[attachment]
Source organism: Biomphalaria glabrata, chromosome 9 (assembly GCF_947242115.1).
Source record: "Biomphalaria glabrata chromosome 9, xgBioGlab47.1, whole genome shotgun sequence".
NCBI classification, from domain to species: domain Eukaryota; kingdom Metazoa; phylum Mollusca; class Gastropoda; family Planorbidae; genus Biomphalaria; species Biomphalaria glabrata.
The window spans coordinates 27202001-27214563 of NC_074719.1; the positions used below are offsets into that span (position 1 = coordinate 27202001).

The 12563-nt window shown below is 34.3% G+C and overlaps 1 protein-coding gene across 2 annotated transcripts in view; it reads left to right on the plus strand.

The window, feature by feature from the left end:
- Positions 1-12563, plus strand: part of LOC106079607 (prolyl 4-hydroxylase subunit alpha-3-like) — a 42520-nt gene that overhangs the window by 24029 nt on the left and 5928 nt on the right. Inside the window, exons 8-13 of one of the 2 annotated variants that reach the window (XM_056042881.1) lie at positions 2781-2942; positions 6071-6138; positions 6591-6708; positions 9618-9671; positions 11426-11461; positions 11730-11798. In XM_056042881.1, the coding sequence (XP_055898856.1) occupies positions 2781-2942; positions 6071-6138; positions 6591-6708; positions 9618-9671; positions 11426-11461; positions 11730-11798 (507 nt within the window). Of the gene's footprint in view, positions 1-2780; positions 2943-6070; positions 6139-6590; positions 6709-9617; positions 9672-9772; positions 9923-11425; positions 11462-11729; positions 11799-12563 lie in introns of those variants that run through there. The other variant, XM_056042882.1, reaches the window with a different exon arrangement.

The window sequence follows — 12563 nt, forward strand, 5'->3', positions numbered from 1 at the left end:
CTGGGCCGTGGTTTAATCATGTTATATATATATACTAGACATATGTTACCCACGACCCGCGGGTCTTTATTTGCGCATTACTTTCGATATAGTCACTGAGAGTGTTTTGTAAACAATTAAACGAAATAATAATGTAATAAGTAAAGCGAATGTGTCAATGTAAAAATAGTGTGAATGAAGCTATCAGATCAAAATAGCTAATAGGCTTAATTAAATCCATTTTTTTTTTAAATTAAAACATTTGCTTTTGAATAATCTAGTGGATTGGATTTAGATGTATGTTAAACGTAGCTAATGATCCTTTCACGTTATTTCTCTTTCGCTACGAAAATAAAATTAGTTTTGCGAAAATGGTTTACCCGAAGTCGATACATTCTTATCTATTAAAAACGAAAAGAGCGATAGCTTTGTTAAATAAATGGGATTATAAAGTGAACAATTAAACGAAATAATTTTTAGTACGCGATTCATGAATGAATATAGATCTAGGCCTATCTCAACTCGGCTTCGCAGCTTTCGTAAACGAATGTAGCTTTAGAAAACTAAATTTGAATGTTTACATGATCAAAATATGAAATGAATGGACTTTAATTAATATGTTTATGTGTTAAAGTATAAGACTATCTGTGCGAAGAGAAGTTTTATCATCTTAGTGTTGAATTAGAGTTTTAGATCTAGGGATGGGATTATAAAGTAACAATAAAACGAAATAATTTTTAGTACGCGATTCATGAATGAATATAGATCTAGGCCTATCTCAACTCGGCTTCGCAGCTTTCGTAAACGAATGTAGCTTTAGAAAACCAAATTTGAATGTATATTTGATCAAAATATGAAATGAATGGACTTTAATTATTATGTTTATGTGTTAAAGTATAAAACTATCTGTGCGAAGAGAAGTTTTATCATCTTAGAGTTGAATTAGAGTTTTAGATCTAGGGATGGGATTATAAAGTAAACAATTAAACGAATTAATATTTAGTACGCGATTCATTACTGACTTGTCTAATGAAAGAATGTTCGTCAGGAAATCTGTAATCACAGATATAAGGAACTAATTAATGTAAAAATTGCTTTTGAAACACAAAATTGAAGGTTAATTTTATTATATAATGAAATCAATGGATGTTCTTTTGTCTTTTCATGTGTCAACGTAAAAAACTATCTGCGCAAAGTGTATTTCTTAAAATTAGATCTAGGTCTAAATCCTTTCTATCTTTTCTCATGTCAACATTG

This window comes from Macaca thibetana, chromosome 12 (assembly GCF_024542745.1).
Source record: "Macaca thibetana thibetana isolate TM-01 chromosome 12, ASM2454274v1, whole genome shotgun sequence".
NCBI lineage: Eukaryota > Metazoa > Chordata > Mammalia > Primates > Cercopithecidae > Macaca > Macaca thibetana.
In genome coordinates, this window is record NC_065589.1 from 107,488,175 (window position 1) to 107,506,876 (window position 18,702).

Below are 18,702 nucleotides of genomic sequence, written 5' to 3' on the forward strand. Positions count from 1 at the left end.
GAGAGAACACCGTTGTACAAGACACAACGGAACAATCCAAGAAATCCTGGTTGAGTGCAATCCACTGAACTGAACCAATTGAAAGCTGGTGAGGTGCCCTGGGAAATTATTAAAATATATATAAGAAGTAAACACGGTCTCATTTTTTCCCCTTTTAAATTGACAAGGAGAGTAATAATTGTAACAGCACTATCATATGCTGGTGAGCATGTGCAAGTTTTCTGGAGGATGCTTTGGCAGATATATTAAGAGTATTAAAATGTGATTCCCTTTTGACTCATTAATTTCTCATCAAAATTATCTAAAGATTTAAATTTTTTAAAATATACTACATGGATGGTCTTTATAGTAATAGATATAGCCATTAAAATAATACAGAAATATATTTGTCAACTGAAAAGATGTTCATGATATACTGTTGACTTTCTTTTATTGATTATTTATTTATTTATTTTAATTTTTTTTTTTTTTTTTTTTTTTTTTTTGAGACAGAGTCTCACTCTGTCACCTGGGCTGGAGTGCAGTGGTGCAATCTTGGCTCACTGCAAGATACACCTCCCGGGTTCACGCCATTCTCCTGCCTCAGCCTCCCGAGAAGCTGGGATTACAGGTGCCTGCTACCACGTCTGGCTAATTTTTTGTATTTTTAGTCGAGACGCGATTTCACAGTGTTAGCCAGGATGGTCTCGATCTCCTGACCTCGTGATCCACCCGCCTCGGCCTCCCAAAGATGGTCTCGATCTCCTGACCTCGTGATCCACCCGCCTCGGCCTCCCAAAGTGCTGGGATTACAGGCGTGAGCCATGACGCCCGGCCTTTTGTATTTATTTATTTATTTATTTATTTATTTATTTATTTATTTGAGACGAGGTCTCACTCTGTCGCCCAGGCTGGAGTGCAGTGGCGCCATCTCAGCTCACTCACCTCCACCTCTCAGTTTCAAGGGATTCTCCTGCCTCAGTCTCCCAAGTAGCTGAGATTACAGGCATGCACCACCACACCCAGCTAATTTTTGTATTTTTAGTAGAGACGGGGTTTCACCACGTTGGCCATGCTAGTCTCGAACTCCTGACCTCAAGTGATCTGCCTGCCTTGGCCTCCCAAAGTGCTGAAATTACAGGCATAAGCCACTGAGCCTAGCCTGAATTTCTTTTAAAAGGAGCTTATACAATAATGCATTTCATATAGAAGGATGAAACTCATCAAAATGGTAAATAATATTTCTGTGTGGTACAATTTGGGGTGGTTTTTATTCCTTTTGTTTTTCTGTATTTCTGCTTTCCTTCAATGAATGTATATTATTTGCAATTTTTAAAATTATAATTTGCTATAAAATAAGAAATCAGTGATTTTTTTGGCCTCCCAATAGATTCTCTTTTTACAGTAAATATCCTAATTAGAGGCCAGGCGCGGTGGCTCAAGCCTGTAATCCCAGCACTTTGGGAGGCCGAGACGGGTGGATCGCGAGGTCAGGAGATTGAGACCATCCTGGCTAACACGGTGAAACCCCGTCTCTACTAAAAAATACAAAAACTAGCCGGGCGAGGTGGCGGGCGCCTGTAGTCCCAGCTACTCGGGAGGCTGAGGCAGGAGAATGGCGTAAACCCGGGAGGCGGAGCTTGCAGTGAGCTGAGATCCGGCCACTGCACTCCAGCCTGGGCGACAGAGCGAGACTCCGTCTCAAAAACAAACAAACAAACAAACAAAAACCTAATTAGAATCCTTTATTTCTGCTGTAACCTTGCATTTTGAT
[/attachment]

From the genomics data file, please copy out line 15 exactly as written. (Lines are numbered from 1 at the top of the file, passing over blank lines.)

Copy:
GAGAGAACACCGTTGTACAAGACACAACGGAACAATCCAAGAAATCCTGGTTGAGTGCAATCCACTGAACTGAACCAATTGAAAGCTGGTGAGGTGCCCTGGGAAATTATTAAAATATATATAAGAAGTAAACACGGTCTCATTTTTTCCCCTTTTAAATTGACAAGGAGAGTAATAATTGTAACAGCACTATCATATGCTGGTGAGCATGTGCAAGTTTTCTGGAGGATGCTTTGGCAGATATATTAAGAGTATTAAAATGTGATTCCCTTTTGACTCATTAATTTCTCATCAAAATTATCTAAAGATTTAAATTTTTTAAAATATACTACATGGATGGTCTTTATAGTAATAGATATAGCCATTAAAATAATACAGAAATATATTTGTCAACTGAAAAGATGTTCATGATATACTGTTGACTTTCTTTTATTGATTATTTATTTATTTATTTTAATTTTTTTTTTTTTTTTTTTTTTTTTTTTGAGACAGAGTCTCACTCTGTCACCTGGGCTGGAGTGCAGTGGTGCAATCTTGGCTCACTGCAAGATACACCTCCCGGGTTCACGCCATTCTCCTGCCTCAGCCTCCCGAGAAGCTGGGATTACAGGTGCCTGCTACCACGTCTGGCTAATTTTTTGTATTTTTAGTCGAGACGCGATTTCACAGTGTTAGCCAGGATGGTCTCGATCTCCTGACCTCGTGATCCACCCGCCTCGGCCTCCCAAAGATGGTCTCGATCTCCTGACCTCGTGATCCACCCGCCTCGGCCTCCCAAAGTGCTGGGATTACAGGCGTGAGCCATGACGCCCGGCCTTTTGTATTTATTTATTTATTTATTTATTTATTTATTTATTTATTTGAGACGAGGTCTCACTCTGTCGCCCAGGCTGGAGTGCAGTGGCGCCATCTCAGCTCACTCACCTCCACCTCTCAGTTTCAAGGGATTCTCCTGCCTCAGTCTCCCAAGTAGCTGAGATTACAGGCATGCACCACCACACCCAGCTAATTTTTGTATTTTTAGTAGAGACGGGGTTTCACCACGTTGGCCATGCTAGTCTCGAACTCCTGACCTCAAGTGATCTGCCTGCCTTGGCCTCCCAAAGTGCTGAAATTACAGGCATAAGCCACTGAGCCTAGCCTGAATTTCTTTTAAAAGGAGCTTATACAATAATGCATTTCATATAGAAGGATGAAACTCATCAAAATGGTAAATAATATTTCTGTGTGGTACAATTTGGGGTGGTTTTTATTCCTTTTGTTTTTCTGTATTTCTGCTTTCCTTCAATGAATGTATATTATTTGCAATTTTTAAAATTATAATTTGCTATAAAATAAGAAATCAGTGATTTTTTTGGCCTCCCAATAGATTCTCTTTTTACAGTAAATATCCTAATTAGAGGCCAGGCGCGGTGGCTCAAGCCTGTAATCCCAGCACTTTGGGAGGCCGAGACGGGTGGATCGCGAGGTCAGGAGATTGAGACCATCCTGGCTAACACGGTGAAACCCCGTCTCTACTAAAAAATACAAAAACTAGCCGGGCGAGGTGGCGGGCGCCTGTAGTCCCAGCTACTCGGGAGGCTGAGGCAGGAGAATGGCGTAAACCCGGGAGGCGGAGCTTGCAGTGAGCTGAGATCCGGCCACTGCACTCCAGCCTGGGCGACAGAGCGAGACTCCGTCTCAAAAACAAACAAACAAACAAACAAAAACCTAATTAGAATCCTTTATTTCTGCTGTAACCTTGCATTTTGAT